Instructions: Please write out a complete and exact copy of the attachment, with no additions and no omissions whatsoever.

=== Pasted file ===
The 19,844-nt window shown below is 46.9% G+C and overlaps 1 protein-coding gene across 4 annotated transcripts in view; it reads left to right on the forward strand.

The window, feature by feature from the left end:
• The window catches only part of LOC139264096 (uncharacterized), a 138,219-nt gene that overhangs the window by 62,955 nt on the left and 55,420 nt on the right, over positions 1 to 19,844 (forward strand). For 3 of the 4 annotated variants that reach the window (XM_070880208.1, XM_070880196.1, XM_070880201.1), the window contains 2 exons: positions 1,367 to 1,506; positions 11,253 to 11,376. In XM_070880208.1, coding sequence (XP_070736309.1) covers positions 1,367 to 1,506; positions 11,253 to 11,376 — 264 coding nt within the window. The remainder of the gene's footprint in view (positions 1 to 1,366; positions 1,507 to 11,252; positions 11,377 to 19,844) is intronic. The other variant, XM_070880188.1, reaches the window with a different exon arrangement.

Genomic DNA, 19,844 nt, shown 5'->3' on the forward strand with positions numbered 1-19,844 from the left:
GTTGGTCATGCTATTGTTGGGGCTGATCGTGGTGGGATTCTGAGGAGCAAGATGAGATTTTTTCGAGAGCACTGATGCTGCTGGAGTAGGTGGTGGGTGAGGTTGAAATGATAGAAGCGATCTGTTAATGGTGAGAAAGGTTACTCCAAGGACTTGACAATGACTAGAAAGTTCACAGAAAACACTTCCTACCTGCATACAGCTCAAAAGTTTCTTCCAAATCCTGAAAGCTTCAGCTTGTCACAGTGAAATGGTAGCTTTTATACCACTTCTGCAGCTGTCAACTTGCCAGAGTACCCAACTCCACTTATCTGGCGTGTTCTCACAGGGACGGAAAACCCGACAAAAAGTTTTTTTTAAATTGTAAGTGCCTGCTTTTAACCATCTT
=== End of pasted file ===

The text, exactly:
The 19,844-nt window shown below is 46.9% G+C and overlaps 1 protein-coding gene across 4 annotated transcripts in view; it reads left to right on the forward strand.

The window, feature by feature from the left end:
• The window catches only part of LOC139264096 (uncharacterized), a 138,219-nt gene that overhangs the window by 62,955 nt on the left and 55,420 nt on the right, over positions 1 to 19,844 (forward strand). For 3 of the 4 annotated variants that reach the window (XM_070880208.1, XM_070880196.1, XM_070880201.1), the window contains 2 exons: positions 1,367 to 1,506; positions 11,253 to 11,376. In XM_070880208.1, coding sequence (XP_070736309.1) covers positions 1,367 to 1,506; positions 11,253 to 11,376 — 264 coding nt within the window. The remainder of the gene's footprint in view (positions 1 to 1,366; positions 1,507 to 11,252; positions 11,377 to 19,844) is intronic. The other variant, XM_070880188.1, reaches the window with a different exon arrangement.

Genomic DNA, 19,844 nt, shown 5'->3' on the forward strand with positions numbered 1-19,844 from the left:
GTTGGTCATGCTATTGTTGGGGCTGATCGTGGTGGGATTCTGAGGAGCAAGATGAGATTTTTTCGAGAGCACTGATGCTGCTGGAGTAGGTGGTGGGTGAGGTTGAAATGATAGAAGCGATCTGTTAATGGTGAGAAAGGTTACTCCAAGGACTTGACAATGACTAGAAAGTTCACAGAAAACACTTCCTACCTGCATACAGCTCAAAAGTTTCTTCCAAATCCTGAAAGCTTCAGCTTGTCACAGTGAAATGGTAGCTTTTATACCACTTCTGCAGCTGTCAACTTGCCAGAGTACCCAACTCCACTTATCTGGCGTGTTCTCACAGGGACGGAAAACCCGACAAAAAGTTTTTTTTAAATTGTAAGTGCCTGCTTTTAACCATCTT